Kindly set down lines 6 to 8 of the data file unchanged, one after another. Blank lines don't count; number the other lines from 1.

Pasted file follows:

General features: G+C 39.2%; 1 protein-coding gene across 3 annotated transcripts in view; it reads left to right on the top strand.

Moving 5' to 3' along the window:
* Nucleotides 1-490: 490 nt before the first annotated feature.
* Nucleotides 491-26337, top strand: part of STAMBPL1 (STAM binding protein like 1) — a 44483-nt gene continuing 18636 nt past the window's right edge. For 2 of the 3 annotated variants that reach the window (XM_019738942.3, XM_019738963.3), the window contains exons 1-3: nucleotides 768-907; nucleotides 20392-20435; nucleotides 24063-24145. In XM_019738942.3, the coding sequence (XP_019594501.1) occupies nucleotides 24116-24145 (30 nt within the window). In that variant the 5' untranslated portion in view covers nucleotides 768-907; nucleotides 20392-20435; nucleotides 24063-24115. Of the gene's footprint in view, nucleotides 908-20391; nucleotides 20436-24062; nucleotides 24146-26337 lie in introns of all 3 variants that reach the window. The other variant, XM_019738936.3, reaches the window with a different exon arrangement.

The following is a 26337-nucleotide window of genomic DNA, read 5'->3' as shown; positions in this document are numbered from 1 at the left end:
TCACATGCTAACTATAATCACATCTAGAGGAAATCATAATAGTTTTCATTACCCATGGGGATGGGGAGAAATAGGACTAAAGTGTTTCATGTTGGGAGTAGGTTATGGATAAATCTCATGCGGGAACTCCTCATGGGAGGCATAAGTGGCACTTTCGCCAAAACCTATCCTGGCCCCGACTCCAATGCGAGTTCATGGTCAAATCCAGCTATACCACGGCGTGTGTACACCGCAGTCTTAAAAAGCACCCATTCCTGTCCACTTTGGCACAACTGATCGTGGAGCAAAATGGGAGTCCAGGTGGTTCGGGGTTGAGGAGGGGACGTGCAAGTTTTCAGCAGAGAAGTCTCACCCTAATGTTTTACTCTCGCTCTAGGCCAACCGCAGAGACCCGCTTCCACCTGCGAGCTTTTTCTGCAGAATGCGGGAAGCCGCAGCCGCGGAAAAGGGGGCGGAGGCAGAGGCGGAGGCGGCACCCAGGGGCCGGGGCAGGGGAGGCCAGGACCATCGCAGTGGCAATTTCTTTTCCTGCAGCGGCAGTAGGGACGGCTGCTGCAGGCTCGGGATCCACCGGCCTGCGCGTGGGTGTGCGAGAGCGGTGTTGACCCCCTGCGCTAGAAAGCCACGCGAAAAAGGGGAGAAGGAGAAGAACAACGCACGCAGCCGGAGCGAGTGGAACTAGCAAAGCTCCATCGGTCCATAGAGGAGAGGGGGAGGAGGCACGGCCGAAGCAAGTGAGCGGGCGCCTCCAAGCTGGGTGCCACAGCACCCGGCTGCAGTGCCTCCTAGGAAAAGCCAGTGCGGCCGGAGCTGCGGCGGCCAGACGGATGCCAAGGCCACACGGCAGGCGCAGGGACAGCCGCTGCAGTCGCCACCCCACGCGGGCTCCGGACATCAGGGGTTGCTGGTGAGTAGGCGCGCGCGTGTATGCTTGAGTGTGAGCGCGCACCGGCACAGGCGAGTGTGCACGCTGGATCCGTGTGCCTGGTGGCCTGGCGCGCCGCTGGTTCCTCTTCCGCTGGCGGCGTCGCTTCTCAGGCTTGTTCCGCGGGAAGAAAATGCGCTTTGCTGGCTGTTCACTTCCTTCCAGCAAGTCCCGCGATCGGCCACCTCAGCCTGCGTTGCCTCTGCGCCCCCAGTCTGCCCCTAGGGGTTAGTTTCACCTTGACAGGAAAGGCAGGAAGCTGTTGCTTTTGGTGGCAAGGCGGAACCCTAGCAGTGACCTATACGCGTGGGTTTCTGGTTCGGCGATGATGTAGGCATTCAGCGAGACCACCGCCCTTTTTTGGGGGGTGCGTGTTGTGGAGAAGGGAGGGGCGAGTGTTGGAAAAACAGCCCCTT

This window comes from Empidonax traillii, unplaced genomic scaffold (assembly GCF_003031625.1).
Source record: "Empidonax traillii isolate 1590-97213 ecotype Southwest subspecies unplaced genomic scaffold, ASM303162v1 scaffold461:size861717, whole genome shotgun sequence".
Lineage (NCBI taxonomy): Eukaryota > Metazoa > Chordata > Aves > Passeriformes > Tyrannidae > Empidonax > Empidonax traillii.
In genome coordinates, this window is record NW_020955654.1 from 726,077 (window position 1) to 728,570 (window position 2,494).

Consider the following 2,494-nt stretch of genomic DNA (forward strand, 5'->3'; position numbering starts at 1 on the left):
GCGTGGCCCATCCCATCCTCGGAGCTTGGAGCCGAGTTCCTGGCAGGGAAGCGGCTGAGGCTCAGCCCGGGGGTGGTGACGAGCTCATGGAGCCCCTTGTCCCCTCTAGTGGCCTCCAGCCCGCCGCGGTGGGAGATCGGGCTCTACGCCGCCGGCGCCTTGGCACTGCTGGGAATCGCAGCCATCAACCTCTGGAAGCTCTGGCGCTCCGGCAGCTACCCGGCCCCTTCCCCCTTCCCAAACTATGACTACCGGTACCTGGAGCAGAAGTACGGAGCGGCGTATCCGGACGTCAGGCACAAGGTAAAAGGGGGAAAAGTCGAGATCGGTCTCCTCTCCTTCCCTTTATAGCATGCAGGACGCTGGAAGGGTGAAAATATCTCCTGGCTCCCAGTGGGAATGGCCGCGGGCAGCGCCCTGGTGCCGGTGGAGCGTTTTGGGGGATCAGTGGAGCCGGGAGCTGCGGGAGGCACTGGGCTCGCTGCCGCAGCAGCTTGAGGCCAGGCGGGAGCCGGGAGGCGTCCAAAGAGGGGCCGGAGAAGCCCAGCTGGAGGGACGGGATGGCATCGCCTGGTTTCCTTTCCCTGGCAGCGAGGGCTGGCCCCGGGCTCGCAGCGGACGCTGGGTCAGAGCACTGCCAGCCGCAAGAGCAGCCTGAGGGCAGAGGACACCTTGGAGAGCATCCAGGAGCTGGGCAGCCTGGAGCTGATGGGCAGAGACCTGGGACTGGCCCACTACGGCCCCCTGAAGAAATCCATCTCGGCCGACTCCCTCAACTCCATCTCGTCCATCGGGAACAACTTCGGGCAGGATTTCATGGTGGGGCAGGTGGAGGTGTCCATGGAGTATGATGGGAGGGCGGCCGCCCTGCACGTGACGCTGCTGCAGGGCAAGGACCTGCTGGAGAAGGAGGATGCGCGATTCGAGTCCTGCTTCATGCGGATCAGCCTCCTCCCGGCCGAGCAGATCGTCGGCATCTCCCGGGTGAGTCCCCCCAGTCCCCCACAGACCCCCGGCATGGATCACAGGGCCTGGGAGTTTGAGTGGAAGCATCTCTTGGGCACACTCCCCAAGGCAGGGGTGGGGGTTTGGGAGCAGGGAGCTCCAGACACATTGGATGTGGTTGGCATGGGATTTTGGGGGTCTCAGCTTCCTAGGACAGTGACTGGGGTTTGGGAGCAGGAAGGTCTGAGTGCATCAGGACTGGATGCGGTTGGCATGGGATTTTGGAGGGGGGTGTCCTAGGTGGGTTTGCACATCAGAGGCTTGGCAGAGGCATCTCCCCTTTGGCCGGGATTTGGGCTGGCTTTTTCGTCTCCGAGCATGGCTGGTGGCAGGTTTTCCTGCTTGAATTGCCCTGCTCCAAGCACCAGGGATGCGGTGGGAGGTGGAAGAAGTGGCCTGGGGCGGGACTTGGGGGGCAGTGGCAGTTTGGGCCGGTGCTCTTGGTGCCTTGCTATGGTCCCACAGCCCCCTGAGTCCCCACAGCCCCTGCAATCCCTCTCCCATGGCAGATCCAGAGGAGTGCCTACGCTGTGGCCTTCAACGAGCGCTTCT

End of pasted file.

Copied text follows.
TCACATGCTAACTATAATCACATCTAGAGGAAATCATAATAGTTTTCATTACCCATGGGGATGGGGAGAAATAGGACTAAAGTGTTTCATGTTGGGAGTAGGTTATGGATAAATCTCATGCGGGAACTCCTCATGGGAGGCATAAGTGGCACTTTCGCCAAAACCTATCCTGGCCCCGACTCCAATGCGAGTTCATGGTCAAATCCAGCTATACCACGGCGTGTGTACACCGCAGTCTTAAAAAGCACCCATTCCTGTCCACTTTGGCACAACTGATCGTGGAGCAAAATGGGAGTCCAGGTGGTTCGGGGTTGAGGAGGGGACGTGCAAGTTTTCAGCAGAGAAGTCTCACCCTAATGTTTTACTCTCGCTCTAGGCCAACCGCAGAGACCCGCTTCCACCTGCGAGCTTTTTCTGCAGAATGCGGGAAGCCGCAGCCGCGGAAAAGGGGGCGGAGGCAGAGGCGGAGGCGGCACCCAGGGGCCGGGGCAGGGGAGGCCAGGACCATCGCAGTGGCAATTTCTTTTCCTGCAGCGGCAGTAGGGACGGCTGCTGCAGGCTCGGGATCCACCGGCCTGCGCGTGGGTGTGCGAGAGCGGTGTTGACCCCCTGCGCTAGAAAGCCACGCGAAAAAGGGGAGAAGGAGAAGAACAACGCACGCAGCCGGAGCGAGTGGAACTAGCAAAGCTCCATCGGTCCATAGAGGAGAGGGGGAGGAGGCACGGCCGAAGCAAGTGAGCGGGCGCCTCCAAGCTGGGTGCCACAGCACCCGGCTGCAGTGCCTCCTAGGAAAAGCCAGTGCGGCCGGAGCTGCGGCGGCCAGACGGATGCCAAGGCCACACGGCAGGCGCAGGGACAGCCGCTGCAGTCGCCACCCCACGCGGGCTCCGGACATCAGGGGTTGCTGGTGAGTAGGCGCGCGCGTGTATGCTTGAGTGTGAGCGCGCACCGGCACAGGCGAGTGTGCACGCTGGATCCGTGTGCCTGGTGGCCTGGCGCGCCGCTGGTTCCTCTTCCGCTGGCGGCGTCGCTTCTCAGGCTTGTTCCGCGGGAAGAAAATGCGCTTTGCTGGCTGTTCACTTCCTTCCAGCAAGTCCCGCGATCGGCCACCTCAGCCTGCGTTGCCTCTGCGCCCCCAGTCTGCCCCTAGGGGTTAGTTTCACCTTGACAGGAAAGGCAGGAAGCTGTTGCTTTTGGTGGCAAGGCGGAACCCTAGCAGTGACCTATACGCGTGGGTTTCTGGTTCGGCGATGATGTAGGCATTCAGCGAGACCACCGCCCTTTTTTGGGGGGTGCGTGTTGTGGAGAAGGGAGGGGCGAGTGTTGGAAAAACAGCCCCTT

This window comes from Empidonax traillii, unplaced genomic scaffold (assembly GCF_003031625.1).
Source record: "Empidonax traillii isolate 1590-97213 ecotype Southwest subspecies unplaced genomic scaffold, ASM303162v1 scaffold461:size861717, whole genome shotgun sequence".